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What the new ultra-low sulfur fuel regulations mean for you

I.C.E. Transport | Oct 10, 2019 7:30:00 AM | Industry News, ocean shipping


January 1, 2020 marks not just the start of a new year, but also a price hike for many companies that ship international freight. That increase comes courtesy of new ultra-low sulfur fuel regulations from the International Maritime Organization (IMO).

How can you make sure this stringent standard for cleaner fuel doesn’t take too big a bite from your budget?

Ultra-low sulfur fuel regulations—what are they?

low sulfur fuel regulationsThe IMO, an agency of the United Nations, regulates the content of fuel used in ocean shipping in order to reduce air pollution. The ultimate goal is to protect human health and the environment.

Today, in much of the world, IMO rules let steamship lines use fuel that contains as much as 3.5 percent sulfur. In some places, called "emissions control areas" (ECAs), the standard is more strict. Ships that operate in ECAs—such as the Baltic Sea, the North Sea, and certain areas around the US and Canada—must use fuel with no more than 0.1 percent sulfur.

The latest rules apply to vessels outside the ECAs. Starting on January 1, those ships must use fuel that contains no more than 0.5 percent sulfur. That’s five times more sulfur than vessels can use inside the ECAs, but it still represents a big change from the old 3.5 percent limit.

Since ultra-low sulfur fuel costs more than the fuel used today, the new requirement will drive up the cost of operating a commercial vessel. According to a story in the Journal of Commerce in March, 2019, container shipping lines expect the new standard to increase the industry’s annual fuel costs by $10 billion to $15 billion.

To recoup that expense, ocean carriers will probably adjust their fuel surcharges. In ocean shipping, a fuel surcharge is called a bunker adjustment factor (BAF).


The tariff and the BAF

Every steamship line publishes a tariff—a list of the rates for moving cargo from Point A to Point B. But on top of each basic rate, an ocean carrier also imposes a BAF. The dollar figure attached to the BAF rises and falls with the price of crude oil. Each shipping line uses a different formula to calculate its BAF. Some lines update their formulas, by plugging in current fuel prices, more often than other lines do. But pretty much every ocean carrier uses this surcharge in its pricing.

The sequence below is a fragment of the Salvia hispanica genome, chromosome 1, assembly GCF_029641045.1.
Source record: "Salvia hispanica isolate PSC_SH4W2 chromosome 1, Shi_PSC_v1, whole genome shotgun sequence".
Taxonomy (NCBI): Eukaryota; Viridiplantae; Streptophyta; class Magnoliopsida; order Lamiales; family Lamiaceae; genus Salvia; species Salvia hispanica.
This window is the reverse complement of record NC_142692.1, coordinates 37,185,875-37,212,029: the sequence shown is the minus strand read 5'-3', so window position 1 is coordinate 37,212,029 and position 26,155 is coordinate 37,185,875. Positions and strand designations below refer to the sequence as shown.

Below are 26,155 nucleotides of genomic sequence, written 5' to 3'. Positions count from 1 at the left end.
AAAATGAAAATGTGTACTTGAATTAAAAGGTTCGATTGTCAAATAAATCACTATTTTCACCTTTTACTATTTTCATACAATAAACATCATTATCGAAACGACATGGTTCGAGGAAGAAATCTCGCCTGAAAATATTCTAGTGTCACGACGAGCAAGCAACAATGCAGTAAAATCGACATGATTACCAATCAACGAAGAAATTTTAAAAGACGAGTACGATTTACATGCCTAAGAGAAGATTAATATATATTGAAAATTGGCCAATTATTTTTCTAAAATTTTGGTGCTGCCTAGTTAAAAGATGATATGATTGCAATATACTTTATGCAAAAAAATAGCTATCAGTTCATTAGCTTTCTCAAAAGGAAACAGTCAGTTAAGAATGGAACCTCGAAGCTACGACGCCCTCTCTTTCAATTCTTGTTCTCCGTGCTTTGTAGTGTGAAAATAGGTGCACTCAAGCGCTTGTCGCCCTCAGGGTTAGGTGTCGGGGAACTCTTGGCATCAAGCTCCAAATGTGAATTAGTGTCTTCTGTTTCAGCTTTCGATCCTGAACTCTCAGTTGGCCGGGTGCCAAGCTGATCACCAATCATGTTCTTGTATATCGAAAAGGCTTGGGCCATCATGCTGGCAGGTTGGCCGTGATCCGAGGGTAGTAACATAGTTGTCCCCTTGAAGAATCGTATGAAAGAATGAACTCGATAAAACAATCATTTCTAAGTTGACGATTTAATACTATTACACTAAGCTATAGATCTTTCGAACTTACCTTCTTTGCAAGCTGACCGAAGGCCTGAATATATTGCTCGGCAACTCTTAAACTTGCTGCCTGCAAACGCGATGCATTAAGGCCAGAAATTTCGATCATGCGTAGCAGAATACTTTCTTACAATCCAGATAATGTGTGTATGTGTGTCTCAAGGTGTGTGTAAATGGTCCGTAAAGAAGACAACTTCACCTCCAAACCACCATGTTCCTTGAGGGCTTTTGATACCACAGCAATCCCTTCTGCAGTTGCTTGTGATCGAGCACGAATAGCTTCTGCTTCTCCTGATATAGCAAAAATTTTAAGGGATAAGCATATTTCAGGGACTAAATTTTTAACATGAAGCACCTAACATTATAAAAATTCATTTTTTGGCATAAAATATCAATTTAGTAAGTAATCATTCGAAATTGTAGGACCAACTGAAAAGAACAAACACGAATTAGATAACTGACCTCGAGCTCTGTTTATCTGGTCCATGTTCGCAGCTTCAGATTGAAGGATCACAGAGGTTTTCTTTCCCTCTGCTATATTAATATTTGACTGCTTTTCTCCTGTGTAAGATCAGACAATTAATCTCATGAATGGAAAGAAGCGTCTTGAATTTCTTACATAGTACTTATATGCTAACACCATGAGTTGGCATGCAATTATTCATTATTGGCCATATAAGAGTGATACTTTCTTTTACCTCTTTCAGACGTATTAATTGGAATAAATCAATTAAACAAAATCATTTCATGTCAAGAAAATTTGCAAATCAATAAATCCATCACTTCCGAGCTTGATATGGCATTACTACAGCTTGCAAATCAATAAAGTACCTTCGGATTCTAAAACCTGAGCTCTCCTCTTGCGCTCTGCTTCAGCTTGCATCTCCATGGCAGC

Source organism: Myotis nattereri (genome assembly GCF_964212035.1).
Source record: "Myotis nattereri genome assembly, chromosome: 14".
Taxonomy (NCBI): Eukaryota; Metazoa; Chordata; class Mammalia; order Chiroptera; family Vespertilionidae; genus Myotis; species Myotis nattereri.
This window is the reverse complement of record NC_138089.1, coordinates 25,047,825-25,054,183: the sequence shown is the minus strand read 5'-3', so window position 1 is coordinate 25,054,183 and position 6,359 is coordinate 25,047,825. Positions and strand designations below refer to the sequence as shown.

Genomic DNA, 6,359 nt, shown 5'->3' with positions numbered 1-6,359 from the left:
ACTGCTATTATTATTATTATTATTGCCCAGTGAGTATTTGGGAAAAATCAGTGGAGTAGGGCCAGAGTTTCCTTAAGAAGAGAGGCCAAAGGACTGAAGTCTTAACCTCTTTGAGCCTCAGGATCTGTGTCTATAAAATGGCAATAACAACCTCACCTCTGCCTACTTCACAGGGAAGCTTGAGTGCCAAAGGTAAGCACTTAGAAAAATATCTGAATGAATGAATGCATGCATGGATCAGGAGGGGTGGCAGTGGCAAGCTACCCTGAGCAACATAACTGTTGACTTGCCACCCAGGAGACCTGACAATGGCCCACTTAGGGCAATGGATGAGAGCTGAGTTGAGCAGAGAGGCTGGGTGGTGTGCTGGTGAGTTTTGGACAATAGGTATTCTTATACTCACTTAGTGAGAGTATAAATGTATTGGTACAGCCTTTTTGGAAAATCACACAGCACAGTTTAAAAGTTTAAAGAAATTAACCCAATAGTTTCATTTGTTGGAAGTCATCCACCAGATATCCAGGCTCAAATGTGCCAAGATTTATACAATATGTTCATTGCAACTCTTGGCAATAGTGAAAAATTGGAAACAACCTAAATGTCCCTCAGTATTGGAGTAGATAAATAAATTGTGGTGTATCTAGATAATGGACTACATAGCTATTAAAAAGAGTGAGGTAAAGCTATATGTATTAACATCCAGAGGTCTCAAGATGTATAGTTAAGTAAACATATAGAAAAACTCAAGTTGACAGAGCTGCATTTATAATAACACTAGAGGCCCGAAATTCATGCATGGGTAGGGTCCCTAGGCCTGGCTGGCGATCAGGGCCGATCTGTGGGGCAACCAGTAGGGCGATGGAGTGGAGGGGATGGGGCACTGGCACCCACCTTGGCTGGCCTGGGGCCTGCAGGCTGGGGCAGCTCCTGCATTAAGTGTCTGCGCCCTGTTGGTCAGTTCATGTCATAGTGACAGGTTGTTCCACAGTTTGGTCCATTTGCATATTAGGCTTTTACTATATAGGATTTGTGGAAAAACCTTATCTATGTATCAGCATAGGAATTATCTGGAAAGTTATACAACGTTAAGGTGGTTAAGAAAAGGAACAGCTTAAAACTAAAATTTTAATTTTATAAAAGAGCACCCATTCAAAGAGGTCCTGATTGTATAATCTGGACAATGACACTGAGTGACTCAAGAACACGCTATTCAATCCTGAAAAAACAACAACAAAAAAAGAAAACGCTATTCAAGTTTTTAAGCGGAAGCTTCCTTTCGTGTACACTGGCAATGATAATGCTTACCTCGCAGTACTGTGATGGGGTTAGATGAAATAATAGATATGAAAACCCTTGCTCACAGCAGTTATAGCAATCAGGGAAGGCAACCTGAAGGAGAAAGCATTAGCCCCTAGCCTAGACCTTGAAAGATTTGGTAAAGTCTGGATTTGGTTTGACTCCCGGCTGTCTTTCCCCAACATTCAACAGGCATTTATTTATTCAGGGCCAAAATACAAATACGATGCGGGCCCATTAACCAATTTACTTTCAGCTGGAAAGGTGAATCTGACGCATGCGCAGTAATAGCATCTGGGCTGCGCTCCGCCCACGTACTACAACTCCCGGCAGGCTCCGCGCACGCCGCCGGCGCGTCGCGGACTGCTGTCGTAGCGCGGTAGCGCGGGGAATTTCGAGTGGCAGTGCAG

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Right now, it’s hard to say how much the new ultra-low sulfur fuel regulations will affect BAFs. When a market enters a period of change, no one wants to be the first to jump in with new pricing. Steamship lines are hanging back as long as possible, waiting to see what competitors do before they commit to their own plans. Carriers might decide to absorb some of the extra cost themselves. But they’ll probably pass along some—if not all—of the increase to you, the shipper.

A lot also depends on the give and take of supply and demand in the fuel market. As carriers around the world start to comply with the new regulations, it could take a year or more for market dynamics to settle into a predictable pattern.

One thing we can predict, though, is that the largest shippers will have more control over the impact of ultra-low sulfur fuel regulations than will small and medium-sized shippers.

When a carrier publishes a BAF, that same formula applies to all of its customers. But big shippers have the clout to negotiate away the impact. As carriers vie for the business of the Walmarts and Targets of the world, they’ll probably agree to adjust their basic freight rates to make up for the higher BAF.

Some carriers might even offer their biggest customers negative freight rates in certain lanes. Even if the only money a carrier gets for a container comes from the BAF, that concession could be worthwhile if it helps win the customer’s business on a wide array of more profitable lanes.


What does this mean for you?

Most shippers don’t have the negotiating power of a giant corporation. If you ship only one or two containers a month, a steamship line won’t cut your basic freight rate to make up for the higher BAF in 2020.

But there is a way to gain leverage in the face of higher BAFs. The key is to work with a forwarder that manages ocean freight for many smaller shippers, day after day and year after year. By aggregating the volume from all those shippers, and by cultivating long-term relationships with carriers, this forwarder can obtain excellent rates on your behalf, even with the higher BAF.

You won’t get the same price breaks that Walmart commands. But you’ll get much better pricing than you could on your own.


What you can do right now

One day, ocean carriers may find a cheaper alternative to ultra-low sulfur fuel. For example, the shipping line CMA CGM is preparing to put nine container ships powered by liquid natural gas into service, starting with the first in 2020.

In the meantime, and probably for years to come, shippers will just have to live with the higher costs attached to strict limits on sulfur content in petroleum-based fuel. For companies that lack the clout to negotiate away the higher charges, the smart strategy is to team up with a powerful transportation partner.

Want more advice about how to control your shipping costs in 2020 and beyond? Have a talk with the international shipping experts at I.C.E. Transport.

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